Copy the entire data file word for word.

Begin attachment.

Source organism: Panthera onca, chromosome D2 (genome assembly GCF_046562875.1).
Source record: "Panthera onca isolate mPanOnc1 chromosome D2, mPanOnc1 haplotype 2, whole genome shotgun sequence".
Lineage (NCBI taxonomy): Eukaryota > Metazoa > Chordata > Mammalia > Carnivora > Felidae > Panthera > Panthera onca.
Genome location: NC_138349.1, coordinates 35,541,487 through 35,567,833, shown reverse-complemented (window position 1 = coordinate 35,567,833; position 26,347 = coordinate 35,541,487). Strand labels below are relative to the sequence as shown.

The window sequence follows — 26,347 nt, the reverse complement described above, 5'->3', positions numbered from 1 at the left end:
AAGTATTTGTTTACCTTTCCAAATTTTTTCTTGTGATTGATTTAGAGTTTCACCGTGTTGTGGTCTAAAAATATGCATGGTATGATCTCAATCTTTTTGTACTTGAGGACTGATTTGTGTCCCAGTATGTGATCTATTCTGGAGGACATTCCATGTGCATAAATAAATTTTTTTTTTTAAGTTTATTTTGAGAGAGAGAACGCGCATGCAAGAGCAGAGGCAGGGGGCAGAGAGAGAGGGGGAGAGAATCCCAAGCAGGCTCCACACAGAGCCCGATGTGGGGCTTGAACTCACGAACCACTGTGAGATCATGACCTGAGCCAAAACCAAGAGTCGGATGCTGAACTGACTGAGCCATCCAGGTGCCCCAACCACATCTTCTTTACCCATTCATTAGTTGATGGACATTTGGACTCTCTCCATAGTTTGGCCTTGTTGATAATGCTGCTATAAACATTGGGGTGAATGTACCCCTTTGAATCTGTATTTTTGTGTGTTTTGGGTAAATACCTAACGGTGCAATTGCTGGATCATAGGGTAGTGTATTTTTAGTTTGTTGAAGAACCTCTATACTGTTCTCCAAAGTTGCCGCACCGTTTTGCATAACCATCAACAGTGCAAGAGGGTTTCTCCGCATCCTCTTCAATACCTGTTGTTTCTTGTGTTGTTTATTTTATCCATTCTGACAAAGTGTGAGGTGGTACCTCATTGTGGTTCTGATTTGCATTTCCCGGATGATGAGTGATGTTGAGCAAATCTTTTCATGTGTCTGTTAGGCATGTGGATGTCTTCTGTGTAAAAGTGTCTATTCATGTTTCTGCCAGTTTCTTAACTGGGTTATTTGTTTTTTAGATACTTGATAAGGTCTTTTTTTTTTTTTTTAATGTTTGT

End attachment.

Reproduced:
Source organism: Panthera onca, chromosome D2 (genome assembly GCF_046562875.1).
Source record: "Panthera onca isolate mPanOnc1 chromosome D2, mPanOnc1 haplotype 2, whole genome shotgun sequence".
Lineage (NCBI taxonomy): Eukaryota > Metazoa > Chordata > Mammalia > Carnivora > Felidae > Panthera > Panthera onca.
Genome location: NC_138349.1, coordinates 35,541,487 through 35,567,833, shown reverse-complemented (window position 1 = coordinate 35,567,833; position 26,347 = coordinate 35,541,487). Strand labels below are relative to the sequence as shown.

The window sequence follows — 26,347 nt, the reverse complement described above, 5'->3', positions numbered from 1 at the left end:
AAGTATTTGTTTACCTTTCCAAATTTTTTCTTGTGATTGATTTAGAGTTTCACCGTGTTGTGGTCTAAAAATATGCATGGTATGATCTCAATCTTTTTGTACTTGAGGACTGATTTGTGTCCCAGTATGTGATCTATTCTGGAGGACATTCCATGTGCATAAATAAATTTTTTTTTTTAAGTTTATTTTGAGAGAGAGAACGCGCATGCAAGAGCAGAGGCAGGGGGCAGAGAGAGAGGGGGAGAGAATCCCAAGCAGGCTCCACACAGAGCCCGATGTGGGGCTTGAACTCACGAACCACTGTGAGATCATGACCTGAGCCAAAACCAAGAGTCGGATGCTGAACTGACTGAGCCATCCAGGTGCCCCAACCACATCTTCTTTACCCATTCATTAGTTGATGGACATTTGGACTCTCTCCATAGTTTGGCCTTGTTGATAATGCTGCTATAAACATTGGGGTGAATGTACCCCTTTGAATCTGTATTTTTGTGTGTTTTGGGTAAATACCTAACGGTGCAATTGCTGGATCATAGGGTAGTGTATTTTTAGTTTGTTGAAGAACCTCTATACTGTTCTCCAAAGTTGCCGCACCGTTTTGCATAACCATCAACAGTGCAAGAGGGTTTCTCCGCATCCTCTTCAATACCTGTTGTTTCTTGTGTTGTTTATTTTATCCATTCTGACAAAGTGTGAGGTGGTACCTCATTGTGGTTCTGATTTGCATTTCCCGGATGATGAGTGATGTTGAGCAAATCTTTTCATGTGTCTGTTAGGCATGTGGATGTCTTCTGTGTAAAAGTGTCTATTCATGTTTCTGCCAGTTTCTTAACTGGGTTATTTGTTTTTTAGATACTTGATAAGGTCTTTTTTTTTTTTTTTAATGTTTGT